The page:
A Basque in Boise

Smithsonian Folklife Festival upcoming Basque events

You have probably heard by now that the Smithsonian in Washington DC is set to explore our Basque Culture during the 2016 Folklife Festival in July. However, there are fun events and activities in May, leading up to the big event.

So, mark your calendars! Plans for community engagement activities are pretty much locked in. I wouldn’t miss it if I lived a little bit closer by.

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Basque Journeys: Stories in Film

Part 1: Zuretzako by Javi Zubizarreta and Song of the Basques by Emily Lobsenz. Q&A with the filmmakers. Sunday, May 15, 1-4:30 pm, Warner Bros Theater, National Museum of American History. See it on Facebook.

Part 2: Asier ETA Biok by Aitor Merino and Amaia Merino. Q&A with artists and scholars – Aitor can’t make it in from Spain, but we’re hopefully going to Skype him in. Saturday, May 28, 1-2:30 pm, Warner Bros Theater, National Museum of American History. See it on Facebook.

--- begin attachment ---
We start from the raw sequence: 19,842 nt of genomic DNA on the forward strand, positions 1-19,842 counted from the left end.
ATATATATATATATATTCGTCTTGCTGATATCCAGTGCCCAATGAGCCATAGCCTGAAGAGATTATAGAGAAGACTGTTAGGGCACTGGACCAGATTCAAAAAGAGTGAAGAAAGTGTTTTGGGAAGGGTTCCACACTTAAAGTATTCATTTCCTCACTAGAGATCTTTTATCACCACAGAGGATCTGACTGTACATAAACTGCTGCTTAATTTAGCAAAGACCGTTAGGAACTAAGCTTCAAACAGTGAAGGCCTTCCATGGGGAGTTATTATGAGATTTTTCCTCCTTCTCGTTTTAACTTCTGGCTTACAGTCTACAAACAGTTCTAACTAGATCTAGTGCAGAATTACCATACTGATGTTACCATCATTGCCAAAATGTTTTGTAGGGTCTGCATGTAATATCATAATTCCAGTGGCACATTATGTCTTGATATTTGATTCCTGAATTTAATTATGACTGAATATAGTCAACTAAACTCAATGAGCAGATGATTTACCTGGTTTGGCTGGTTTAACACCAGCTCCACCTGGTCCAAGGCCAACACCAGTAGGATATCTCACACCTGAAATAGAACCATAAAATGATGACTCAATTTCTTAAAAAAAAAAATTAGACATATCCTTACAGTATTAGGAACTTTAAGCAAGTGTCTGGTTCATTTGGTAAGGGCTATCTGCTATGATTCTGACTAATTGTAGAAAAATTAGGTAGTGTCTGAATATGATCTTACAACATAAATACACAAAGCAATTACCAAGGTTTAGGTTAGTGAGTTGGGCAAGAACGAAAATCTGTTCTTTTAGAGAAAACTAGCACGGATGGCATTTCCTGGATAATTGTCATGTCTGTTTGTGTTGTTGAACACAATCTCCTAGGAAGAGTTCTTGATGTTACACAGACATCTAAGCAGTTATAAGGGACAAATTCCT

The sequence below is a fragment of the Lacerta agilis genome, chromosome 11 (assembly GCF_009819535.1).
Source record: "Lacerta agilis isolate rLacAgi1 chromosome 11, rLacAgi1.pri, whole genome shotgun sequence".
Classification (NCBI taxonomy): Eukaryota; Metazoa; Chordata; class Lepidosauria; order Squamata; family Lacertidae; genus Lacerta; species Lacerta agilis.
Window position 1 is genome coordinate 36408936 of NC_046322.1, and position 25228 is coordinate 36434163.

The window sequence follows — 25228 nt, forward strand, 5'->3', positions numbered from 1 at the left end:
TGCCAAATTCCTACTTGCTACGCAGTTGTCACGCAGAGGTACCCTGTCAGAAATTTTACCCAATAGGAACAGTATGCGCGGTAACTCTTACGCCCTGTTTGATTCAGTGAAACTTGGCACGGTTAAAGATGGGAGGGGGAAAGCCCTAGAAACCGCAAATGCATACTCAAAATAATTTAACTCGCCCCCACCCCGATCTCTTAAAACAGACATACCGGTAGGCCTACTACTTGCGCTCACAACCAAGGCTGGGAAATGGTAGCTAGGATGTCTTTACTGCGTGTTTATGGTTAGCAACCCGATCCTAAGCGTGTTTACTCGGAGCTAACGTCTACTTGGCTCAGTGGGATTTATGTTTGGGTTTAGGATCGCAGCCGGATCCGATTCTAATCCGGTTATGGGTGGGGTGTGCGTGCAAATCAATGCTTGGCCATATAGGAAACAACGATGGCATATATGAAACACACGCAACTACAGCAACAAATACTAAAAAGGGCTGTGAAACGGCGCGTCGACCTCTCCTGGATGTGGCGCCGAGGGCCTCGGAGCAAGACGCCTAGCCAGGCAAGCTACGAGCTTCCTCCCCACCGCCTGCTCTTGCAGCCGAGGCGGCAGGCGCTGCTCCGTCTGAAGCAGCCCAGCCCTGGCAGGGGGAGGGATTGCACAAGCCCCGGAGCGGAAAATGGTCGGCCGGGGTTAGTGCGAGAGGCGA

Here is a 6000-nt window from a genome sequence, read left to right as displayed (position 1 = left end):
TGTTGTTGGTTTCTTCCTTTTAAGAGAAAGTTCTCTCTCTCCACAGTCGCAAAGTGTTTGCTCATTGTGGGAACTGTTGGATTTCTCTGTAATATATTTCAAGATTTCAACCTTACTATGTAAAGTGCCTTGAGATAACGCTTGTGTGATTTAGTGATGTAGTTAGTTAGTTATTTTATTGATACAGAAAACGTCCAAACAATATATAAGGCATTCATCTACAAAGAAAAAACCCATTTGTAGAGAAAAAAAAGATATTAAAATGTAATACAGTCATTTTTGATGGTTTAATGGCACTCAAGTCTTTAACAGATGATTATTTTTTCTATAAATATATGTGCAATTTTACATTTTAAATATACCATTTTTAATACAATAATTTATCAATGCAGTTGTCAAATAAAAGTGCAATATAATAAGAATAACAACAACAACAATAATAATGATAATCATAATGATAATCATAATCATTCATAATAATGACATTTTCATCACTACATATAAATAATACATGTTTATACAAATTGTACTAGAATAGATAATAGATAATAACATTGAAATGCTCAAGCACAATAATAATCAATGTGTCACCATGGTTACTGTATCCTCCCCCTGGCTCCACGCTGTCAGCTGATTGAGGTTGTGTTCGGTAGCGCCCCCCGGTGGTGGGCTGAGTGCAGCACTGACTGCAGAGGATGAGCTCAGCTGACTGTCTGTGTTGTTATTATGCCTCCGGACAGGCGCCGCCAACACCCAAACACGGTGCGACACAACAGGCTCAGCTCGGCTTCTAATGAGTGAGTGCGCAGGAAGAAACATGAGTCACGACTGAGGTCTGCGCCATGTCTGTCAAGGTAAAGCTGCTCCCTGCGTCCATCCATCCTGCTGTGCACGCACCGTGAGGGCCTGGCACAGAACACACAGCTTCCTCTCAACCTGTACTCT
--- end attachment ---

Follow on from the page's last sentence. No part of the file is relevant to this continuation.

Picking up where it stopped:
These two events are FREE to the public.

Txotx!

Third (and final) Installment – $25 TICKETS for unlimited cider – tickets not yet available, but will be in a few days. Sunday, May 22, 6:30-9pm, Colony Club, 3118 Georgia Ave NW.

Mercedes Mendive, Basque American accordionist, will be our guest performer in from Elko, NV. She’s been studying the accordion since age 10, and traces her musical pedigree back to a very unique and rare musical style from the Basque Country of the mid-20th century. She’s innovated this style, which she describes as “clean, happy and light” with her own touches inspired by the American West. Meanwhile, Anxo will be offering their usual suite of Basque small bites or pintxos, plus unlimited cider in the txotx activity.

Basque Untapped: Ciders of the Basque Country

Guided cider tasting and talk with small edibles hosted by Smithsonian Associates – $50 TICKETS. Tuesday, June 21, 6:45-8:45pm, Castle Commons, Smithsonian Castle.

 

 

Thanks for passing by: ↓



One thought on “Smithsonian Folklife Festival upcoming Basque events

  1. J. Mallea

    The oldest and most peaceful people in Europe are still denied their own country and flag, and equated to Isis to boot. Mon Dieu!

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